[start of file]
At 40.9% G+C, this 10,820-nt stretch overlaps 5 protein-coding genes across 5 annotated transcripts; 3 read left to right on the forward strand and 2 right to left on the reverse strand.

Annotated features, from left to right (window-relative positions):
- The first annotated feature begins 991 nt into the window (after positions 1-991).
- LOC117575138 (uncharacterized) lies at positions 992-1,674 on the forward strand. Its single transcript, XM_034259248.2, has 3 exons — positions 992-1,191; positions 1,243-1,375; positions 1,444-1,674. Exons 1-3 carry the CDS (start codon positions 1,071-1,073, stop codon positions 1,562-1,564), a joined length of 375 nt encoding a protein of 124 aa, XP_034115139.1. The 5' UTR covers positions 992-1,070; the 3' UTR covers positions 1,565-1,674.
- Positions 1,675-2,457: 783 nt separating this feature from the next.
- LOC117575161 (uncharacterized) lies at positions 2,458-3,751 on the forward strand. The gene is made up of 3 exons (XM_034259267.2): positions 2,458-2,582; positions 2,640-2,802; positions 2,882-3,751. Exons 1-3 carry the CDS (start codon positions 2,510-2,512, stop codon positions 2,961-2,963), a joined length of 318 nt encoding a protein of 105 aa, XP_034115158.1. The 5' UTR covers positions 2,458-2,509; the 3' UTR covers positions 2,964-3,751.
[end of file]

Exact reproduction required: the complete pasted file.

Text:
At 40.9% G+C, this 10,820-nt stretch overlaps 5 protein-coding genes across 5 annotated transcripts; 3 read left to right on the forward strand and 2 right to left on the reverse strand.

Annotated features, from left to right (window-relative positions):
- The first annotated feature begins 991 nt into the window (after positions 1-991).
- LOC117575138 (uncharacterized) lies at positions 992-1,674 on the forward strand. Its single transcript, XM_034259248.2, has 3 exons — positions 992-1,191; positions 1,243-1,375; positions 1,444-1,674. Exons 1-3 carry the CDS (start codon positions 1,071-1,073, stop codon positions 1,562-1,564), a joined length of 375 nt encoding a protein of 124 aa, XP_034115139.1. The 5' UTR covers positions 992-1,070; the 3' UTR covers positions 1,565-1,674.
- Positions 1,675-2,457: 783 nt separating this feature from the next.
- LOC117575161 (uncharacterized) lies at positions 2,458-3,751 on the forward strand. The gene is made up of 3 exons (XM_034259267.2): positions 2,458-2,582; positions 2,640-2,802; positions 2,882-3,751. Exons 1-3 carry the CDS (start codon positions 2,510-2,512, stop codon positions 2,961-2,963), a joined length of 318 nt encoding a protein of 105 aa, XP_034115158.1. The 5' UTR covers positions 2,458-2,509; the 3' UTR covers positions 2,964-3,751.